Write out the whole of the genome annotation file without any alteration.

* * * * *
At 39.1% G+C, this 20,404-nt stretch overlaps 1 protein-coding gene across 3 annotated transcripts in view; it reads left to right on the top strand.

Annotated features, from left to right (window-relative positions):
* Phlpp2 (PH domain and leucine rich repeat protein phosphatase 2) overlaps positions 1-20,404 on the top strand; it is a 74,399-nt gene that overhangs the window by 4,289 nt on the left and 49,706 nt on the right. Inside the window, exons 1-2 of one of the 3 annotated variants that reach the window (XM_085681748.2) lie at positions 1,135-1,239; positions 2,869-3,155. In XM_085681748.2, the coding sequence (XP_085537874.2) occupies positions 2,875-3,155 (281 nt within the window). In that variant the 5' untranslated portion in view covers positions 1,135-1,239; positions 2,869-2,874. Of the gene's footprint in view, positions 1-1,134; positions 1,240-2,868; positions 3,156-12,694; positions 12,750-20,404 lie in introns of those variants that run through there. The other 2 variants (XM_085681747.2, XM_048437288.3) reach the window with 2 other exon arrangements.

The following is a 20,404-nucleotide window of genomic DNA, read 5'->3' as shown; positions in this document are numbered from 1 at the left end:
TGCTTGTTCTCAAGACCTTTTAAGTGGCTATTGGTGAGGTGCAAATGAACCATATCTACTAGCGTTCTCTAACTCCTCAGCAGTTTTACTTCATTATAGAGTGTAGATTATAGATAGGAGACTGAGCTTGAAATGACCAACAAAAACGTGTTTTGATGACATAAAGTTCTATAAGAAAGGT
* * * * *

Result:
At 39.1% G+C, this 20,404-nt stretch overlaps 1 protein-coding gene across 3 annotated transcripts in view; it reads left to right on the top strand.

Annotated features, from left to right (window-relative positions):
* Phlpp2 (PH domain and leucine rich repeat protein phosphatase 2) overlaps positions 1-20,404 on the top strand; it is a 74,399-nt gene that overhangs the window by 4,289 nt on the left and 49,706 nt on the right. Inside the window, exons 1-2 of one of the 3 annotated variants that reach the window (XM_085681748.2) lie at positions 1,135-1,239; positions 2,869-3,155. In XM_085681748.2, the coding sequence (XP_085537874.2) occupies positions 2,875-3,155 (281 nt within the window). In that variant the 5' untranslated portion in view covers positions 1,135-1,239; positions 2,869-2,874. Of the gene's footprint in view, positions 1-1,134; positions 1,240-2,868; positions 3,156-12,694; positions 12,750-20,404 lie in introns of those variants that run through there. The other 2 variants (XM_085681747.2, XM_048437288.3) reach the window with 2 other exon arrangements.

The following is a 20,404-nucleotide window of genomic DNA, read 5'->3' as shown; positions in this document are numbered from 1 at the left end:
TGCTTGTTCTCAAGACCTTTTAAGTGGCTATTGGTGAGGTGCAAATGAACCATATCTACTAGCGTTCTCTAACTCCTCAGCAGTTTTACTTCATTATAGAGTGTAGATTATAGATAGGAGACTGAGCTTGAAATGACCAACAAAAACGTGTTTTGATGACATAAAGTTCTATAAGAAAGGT